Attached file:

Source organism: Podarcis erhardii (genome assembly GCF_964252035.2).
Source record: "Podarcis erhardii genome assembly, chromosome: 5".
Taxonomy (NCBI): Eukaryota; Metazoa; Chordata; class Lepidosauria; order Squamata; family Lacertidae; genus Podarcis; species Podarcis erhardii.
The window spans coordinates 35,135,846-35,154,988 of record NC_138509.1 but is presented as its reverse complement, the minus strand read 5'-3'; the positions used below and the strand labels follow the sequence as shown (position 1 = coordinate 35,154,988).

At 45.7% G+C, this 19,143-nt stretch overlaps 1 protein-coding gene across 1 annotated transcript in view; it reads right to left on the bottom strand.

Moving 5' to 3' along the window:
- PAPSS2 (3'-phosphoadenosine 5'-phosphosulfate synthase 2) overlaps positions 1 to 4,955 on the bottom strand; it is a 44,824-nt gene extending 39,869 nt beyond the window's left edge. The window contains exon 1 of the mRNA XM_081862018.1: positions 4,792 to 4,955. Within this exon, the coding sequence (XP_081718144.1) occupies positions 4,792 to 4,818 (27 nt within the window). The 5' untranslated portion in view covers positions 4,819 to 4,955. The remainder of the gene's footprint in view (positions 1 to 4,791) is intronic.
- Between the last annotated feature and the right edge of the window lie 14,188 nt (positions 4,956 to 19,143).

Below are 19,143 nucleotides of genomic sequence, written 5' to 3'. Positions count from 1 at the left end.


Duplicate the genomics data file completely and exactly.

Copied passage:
Source organism: Podarcis erhardii (genome assembly GCF_964252035.2).
Source record: "Podarcis erhardii genome assembly, chromosome: 5".
Taxonomy (NCBI): Eukaryota; Metazoa; Chordata; class Lepidosauria; order Squamata; family Lacertidae; genus Podarcis; species Podarcis erhardii.
The window spans coordinates 35,135,846-35,154,988 of record NC_138509.1 but is presented as its reverse complement, the minus strand read 5'-3'; the positions used below and the strand labels follow the sequence as shown (position 1 = coordinate 35,154,988).

At 45.7% G+C, this 19,143-nt stretch overlaps 1 protein-coding gene across 1 annotated transcript in view; it reads right to left on the bottom strand.

Moving 5' to 3' along the window:
- PAPSS2 (3'-phosphoadenosine 5'-phosphosulfate synthase 2) overlaps positions 1 to 4,955 on the bottom strand; it is a 44,824-nt gene extending 39,869 nt beyond the window's left edge. The window contains exon 1 of the mRNA XM_081862018.1: positions 4,792 to 4,955. Within this exon, the coding sequence (XP_081718144.1) occupies positions 4,792 to 4,818 (27 nt within the window). The 5' untranslated portion in view covers positions 4,819 to 4,955. The remainder of the gene's footprint in view (positions 1 to 4,791) is intronic.
- Between the last annotated feature and the right edge of the window lie 14,188 nt (positions 4,956 to 19,143).

Below are 19,143 nucleotides of genomic sequence, written 5' to 3'. Positions count from 1 at the left end.